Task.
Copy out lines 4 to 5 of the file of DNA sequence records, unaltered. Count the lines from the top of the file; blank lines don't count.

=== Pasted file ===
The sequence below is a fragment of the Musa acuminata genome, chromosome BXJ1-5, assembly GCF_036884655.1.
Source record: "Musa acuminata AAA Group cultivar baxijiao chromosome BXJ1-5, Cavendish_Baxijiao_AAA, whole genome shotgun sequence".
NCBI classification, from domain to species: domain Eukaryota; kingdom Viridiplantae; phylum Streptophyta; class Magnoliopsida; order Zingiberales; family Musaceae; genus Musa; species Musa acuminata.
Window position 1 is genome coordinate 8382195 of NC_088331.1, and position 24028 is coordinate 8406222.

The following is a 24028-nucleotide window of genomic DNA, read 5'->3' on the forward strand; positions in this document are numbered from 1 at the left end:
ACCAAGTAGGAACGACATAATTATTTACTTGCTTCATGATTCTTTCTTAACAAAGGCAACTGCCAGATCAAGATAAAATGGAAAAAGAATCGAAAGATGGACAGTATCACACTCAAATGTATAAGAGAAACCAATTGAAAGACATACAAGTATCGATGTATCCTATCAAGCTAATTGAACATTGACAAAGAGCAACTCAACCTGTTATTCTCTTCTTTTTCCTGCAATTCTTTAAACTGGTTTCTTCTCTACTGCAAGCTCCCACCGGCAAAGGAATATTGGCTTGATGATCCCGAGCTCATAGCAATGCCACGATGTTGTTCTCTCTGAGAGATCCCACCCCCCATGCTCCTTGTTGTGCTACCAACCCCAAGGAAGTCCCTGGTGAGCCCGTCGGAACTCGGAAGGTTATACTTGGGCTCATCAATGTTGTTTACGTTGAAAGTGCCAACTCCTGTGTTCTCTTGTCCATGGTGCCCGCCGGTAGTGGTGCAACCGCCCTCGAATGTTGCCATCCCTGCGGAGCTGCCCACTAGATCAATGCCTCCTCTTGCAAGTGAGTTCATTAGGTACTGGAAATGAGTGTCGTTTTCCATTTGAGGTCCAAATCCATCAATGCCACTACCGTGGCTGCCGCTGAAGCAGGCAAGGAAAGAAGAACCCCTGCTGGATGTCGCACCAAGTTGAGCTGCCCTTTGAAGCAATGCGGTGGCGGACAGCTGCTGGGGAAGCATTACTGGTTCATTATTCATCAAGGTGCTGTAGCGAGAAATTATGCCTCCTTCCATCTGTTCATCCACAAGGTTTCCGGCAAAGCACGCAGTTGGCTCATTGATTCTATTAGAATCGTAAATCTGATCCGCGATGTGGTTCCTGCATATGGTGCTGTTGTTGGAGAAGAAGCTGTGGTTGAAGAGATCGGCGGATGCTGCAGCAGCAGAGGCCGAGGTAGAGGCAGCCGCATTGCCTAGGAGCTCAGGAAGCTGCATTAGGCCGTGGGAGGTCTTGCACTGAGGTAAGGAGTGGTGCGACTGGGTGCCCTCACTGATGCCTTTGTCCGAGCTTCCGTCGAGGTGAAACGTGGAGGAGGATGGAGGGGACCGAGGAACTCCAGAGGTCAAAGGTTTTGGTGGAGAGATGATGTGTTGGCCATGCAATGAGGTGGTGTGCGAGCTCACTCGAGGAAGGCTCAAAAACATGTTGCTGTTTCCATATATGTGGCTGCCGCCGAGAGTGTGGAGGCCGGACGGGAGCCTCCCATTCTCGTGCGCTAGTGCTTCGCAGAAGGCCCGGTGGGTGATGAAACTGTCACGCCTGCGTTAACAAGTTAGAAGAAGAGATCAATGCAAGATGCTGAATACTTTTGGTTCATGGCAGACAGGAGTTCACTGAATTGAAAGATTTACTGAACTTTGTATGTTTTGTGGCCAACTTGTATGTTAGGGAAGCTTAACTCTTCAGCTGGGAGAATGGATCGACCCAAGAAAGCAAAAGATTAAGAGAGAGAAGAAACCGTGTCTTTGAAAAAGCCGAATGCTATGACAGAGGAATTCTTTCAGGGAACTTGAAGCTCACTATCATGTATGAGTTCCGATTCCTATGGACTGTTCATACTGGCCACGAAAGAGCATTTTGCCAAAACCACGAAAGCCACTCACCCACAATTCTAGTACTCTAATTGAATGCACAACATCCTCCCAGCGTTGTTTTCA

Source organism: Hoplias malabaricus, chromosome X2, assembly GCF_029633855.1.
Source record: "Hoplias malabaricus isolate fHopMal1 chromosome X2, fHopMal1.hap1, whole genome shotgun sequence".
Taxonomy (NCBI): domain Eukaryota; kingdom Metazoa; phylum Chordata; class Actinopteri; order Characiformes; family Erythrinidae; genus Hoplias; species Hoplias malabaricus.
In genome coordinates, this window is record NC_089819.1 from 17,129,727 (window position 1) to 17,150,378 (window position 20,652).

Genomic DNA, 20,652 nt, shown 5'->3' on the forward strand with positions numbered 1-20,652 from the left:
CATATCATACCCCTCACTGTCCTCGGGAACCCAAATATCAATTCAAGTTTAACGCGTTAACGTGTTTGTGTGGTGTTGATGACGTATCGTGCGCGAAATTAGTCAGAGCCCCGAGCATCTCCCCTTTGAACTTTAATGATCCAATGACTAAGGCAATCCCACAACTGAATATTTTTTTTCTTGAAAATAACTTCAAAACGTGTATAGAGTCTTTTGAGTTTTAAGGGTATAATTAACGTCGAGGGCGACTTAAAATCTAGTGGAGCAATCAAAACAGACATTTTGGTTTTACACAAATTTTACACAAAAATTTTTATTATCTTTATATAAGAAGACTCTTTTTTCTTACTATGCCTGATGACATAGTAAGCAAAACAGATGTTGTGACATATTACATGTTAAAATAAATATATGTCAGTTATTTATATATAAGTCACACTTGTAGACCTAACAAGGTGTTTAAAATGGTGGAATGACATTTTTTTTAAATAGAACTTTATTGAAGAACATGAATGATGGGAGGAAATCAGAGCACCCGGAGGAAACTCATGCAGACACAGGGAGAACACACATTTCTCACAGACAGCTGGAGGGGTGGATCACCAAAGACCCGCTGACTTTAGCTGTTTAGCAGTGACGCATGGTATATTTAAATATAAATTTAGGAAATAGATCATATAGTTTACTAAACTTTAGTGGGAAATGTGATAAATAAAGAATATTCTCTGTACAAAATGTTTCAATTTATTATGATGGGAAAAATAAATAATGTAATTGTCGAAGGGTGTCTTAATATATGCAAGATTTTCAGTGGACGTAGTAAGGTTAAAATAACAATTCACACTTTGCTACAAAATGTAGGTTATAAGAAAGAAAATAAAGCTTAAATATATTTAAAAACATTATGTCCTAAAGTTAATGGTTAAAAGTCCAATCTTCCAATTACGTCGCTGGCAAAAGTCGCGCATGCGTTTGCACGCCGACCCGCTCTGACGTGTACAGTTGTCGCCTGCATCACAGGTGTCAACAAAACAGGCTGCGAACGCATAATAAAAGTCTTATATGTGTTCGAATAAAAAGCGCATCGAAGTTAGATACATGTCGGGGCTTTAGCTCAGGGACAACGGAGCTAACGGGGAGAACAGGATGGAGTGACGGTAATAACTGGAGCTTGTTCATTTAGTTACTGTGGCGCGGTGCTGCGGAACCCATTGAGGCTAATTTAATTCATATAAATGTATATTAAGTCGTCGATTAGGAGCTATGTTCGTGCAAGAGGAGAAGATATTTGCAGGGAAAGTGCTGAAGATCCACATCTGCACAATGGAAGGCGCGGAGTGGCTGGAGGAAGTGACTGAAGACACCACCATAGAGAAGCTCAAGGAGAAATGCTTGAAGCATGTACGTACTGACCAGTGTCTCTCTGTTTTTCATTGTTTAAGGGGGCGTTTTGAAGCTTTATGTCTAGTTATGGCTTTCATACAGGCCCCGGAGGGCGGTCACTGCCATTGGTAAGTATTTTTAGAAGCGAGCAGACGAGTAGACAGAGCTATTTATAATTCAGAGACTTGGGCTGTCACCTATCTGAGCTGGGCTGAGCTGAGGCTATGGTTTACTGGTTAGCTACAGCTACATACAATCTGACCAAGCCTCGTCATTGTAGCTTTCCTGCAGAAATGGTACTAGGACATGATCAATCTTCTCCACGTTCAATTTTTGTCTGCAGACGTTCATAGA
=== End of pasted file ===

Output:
Window position 1 is genome coordinate 8382195 of NC_088331.1, and position 24028 is coordinate 8406222.

The following is a 24028-nucleotide window of genomic DNA, read 5'->3' on the forward strand; positions in this document are numbered from 1 at the left end: